Bingate: I know that what we saw was the bakers being short of space, something we experienced, and the fridges and freezers struggling to cope with all the warm food placed in them. Ian was obviously stressed and his response was to do what we all do in our own home when cooking/baking goes wrong. Having been similarly stressed I do empathise with his reaction.
Obesity: This is a public health issue leading to ill health and placing an enormous strain on health and social care. Individuals need to take personal responsibility for their own health, including weight and levels of fitness. To blame any celebrity is disingenuous.
Innuendo: If you do not like watching the programme because you find it offensive, watch something else.
Deborah’s Brunch Pies
The key to these pies is keeping the pastry thin thus allowing you to have more filling within. They are a great, late morning alternative to a full ‘English’.
Preparation Time: 60 Minutes
Cooking Time: 45 Minutes
Hot Water Crust Pastry
200g plain flour
40g strong white flour
1 tsp salt
6 quail eggs
6 small vine/plum tomatoes
8 large tomatoes with vine
1 onion, chopped finely
350g pork loin, chopped finely
100g smoked back bacon, chopped finely – if you wish to intensify the tomato flavour of these pies, you can buy smoked bacon that has been marinated in tomato ketchup
1 tsp lemon thyme leaves
Salt and pepper to taste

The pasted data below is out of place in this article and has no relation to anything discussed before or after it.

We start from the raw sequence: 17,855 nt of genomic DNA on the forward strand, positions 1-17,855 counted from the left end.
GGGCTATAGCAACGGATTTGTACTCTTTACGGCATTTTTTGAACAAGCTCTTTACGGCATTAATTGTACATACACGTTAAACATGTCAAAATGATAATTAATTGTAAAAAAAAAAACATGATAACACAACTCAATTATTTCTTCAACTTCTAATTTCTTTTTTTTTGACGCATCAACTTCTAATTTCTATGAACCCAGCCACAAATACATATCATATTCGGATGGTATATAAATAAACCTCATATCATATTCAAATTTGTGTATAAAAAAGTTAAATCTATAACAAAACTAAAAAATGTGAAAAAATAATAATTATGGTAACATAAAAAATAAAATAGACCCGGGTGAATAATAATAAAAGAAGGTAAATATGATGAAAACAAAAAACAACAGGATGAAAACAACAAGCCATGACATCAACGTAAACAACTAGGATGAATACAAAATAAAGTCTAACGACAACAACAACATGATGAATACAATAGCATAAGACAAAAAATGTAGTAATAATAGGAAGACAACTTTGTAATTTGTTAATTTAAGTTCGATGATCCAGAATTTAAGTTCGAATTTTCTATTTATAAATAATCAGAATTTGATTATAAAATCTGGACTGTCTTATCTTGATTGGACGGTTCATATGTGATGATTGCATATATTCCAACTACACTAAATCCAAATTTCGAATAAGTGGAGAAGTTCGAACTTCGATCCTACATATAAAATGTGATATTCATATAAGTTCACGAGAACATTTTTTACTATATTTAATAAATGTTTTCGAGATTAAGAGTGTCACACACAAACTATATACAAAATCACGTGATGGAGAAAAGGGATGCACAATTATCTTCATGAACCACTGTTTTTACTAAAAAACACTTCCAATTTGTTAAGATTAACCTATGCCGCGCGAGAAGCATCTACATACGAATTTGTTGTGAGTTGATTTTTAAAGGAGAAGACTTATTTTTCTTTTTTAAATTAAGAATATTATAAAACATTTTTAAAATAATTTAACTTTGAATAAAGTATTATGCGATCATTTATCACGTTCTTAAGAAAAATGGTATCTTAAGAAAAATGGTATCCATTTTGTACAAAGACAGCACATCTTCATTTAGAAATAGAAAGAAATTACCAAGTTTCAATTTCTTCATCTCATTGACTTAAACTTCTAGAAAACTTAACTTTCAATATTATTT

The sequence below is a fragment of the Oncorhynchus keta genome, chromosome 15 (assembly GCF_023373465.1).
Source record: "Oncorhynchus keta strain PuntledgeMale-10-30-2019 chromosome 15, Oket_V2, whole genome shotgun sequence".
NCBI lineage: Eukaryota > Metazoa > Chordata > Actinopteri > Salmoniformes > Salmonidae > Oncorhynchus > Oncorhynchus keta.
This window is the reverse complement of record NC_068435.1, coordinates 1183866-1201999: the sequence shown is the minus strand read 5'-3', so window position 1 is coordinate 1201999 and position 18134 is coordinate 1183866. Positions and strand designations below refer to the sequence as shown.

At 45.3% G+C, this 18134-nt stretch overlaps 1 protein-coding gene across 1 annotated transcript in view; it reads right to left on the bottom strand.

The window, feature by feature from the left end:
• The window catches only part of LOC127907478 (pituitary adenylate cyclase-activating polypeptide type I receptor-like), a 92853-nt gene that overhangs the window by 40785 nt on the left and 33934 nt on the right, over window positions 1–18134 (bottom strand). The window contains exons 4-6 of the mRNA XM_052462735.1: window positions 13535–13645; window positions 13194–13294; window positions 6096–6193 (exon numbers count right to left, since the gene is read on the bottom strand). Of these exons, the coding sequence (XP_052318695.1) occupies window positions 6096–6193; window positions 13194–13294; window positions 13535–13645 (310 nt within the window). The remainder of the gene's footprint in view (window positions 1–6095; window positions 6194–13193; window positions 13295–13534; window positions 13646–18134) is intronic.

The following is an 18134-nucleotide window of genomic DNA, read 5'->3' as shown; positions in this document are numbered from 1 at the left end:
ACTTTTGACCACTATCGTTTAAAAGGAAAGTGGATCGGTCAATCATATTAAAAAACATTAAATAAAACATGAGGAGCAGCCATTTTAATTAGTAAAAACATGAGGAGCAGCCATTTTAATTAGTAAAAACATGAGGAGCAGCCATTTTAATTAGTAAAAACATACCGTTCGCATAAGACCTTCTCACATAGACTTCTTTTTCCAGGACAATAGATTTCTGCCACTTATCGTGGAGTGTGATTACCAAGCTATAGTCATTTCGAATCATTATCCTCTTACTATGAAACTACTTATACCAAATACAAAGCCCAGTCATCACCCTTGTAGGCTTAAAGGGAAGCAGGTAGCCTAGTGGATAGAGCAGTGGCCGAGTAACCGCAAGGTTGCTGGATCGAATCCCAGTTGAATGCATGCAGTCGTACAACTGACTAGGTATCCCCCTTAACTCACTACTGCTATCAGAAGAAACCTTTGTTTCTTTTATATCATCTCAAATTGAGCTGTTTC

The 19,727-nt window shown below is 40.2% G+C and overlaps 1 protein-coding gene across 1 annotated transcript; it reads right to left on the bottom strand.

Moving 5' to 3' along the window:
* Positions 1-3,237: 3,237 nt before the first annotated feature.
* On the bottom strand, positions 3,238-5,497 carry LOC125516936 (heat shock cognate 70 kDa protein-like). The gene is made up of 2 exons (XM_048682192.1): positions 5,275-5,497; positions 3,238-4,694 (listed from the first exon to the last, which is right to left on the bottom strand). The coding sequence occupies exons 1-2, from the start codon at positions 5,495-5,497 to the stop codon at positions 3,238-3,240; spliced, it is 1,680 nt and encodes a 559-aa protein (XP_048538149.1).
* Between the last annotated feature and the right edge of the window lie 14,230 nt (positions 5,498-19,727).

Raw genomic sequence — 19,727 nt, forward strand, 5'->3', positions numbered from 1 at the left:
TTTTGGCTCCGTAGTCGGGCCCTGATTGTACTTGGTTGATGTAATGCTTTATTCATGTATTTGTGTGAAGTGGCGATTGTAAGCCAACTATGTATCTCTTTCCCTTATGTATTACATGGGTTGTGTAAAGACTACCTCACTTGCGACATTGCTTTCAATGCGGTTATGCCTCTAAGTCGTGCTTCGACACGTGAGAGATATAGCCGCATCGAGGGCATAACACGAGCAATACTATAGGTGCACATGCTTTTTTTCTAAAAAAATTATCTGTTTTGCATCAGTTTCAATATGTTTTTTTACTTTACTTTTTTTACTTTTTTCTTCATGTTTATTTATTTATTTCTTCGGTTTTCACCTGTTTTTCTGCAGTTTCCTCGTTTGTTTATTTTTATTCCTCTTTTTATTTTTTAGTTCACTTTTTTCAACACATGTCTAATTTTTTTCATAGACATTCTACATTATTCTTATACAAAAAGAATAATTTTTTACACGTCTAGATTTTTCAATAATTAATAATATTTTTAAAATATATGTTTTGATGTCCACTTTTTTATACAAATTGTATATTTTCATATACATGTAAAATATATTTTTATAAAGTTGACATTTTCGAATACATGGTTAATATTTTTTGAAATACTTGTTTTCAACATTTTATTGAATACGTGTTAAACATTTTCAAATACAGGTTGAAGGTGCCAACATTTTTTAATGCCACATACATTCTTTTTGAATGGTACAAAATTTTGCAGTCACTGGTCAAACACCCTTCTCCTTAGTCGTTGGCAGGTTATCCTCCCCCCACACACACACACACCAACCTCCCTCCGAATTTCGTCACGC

1 egg, for glazing
2 leaves gelatine
Preheat oven to 200C/400F
Grease 6 x 7cm cooking rings and place on a baking sheet covered with baking parchment
Place all the flour in a bowl and rub in the butter to resemble breadcrumbs
Place the lard, salt and water in pan. Heat until lard is melted.
Pour the lard/water mix into the flour mixture and mix thoroughly to produce a smooth, elastic dough. Place on a floured surface and roll to approx 3mm thickness. Cut six 15cm circles to line the pie rings and six 10cm circles for the lids. When lining the rings roll a ball of excess pastry and place inside some cling film. Use this to press the pastry into the rings ensuring full, thin coverage with no tearing.
Cook the quails’ eggs in boiling water for 2 minutes then plunge into cold water. Peel carefully.
Remove the skins from the 6 small tomatoes and then remove the core and seeds whilst keeping the flesh as intact as possible. Place a quail egg inside each tomato.
Mix the onion, pork, bacon, thyme and seasoning well. Place one dessertspoon of pork mixture in the base of the pie cases. Place the egg in the centre and then cover with more pork mixture.
Place in the oven for 30 minutes. After 30 minutes remove the pies from the rings carefully and egg wash the sides of the pies. Replace in the oven for a further 15 minutes.
Set the pies aside to cool.
Liquidise the 8 large tomatoes and their vines until smooth. Place in a pan and bring to the boil. Reduce the temperature to simmer for 5 minutes. Use a fine sieve to remove the tomato pulp; the pulp can be kept to use in other dishes. Replace the tomato essence in a pan and heat to reduce until you have 150ml/5fl oz of concentrated essence.
Soak the gelatine leaves in cold water for 5 minutes; squeeze the leaves to remove excess water and then whisk into the warm tomato essence.
Pour the tomato/gelatine mixture through the holes in the pie crust. Leave the pies to cool in the fridge – if the family will allow!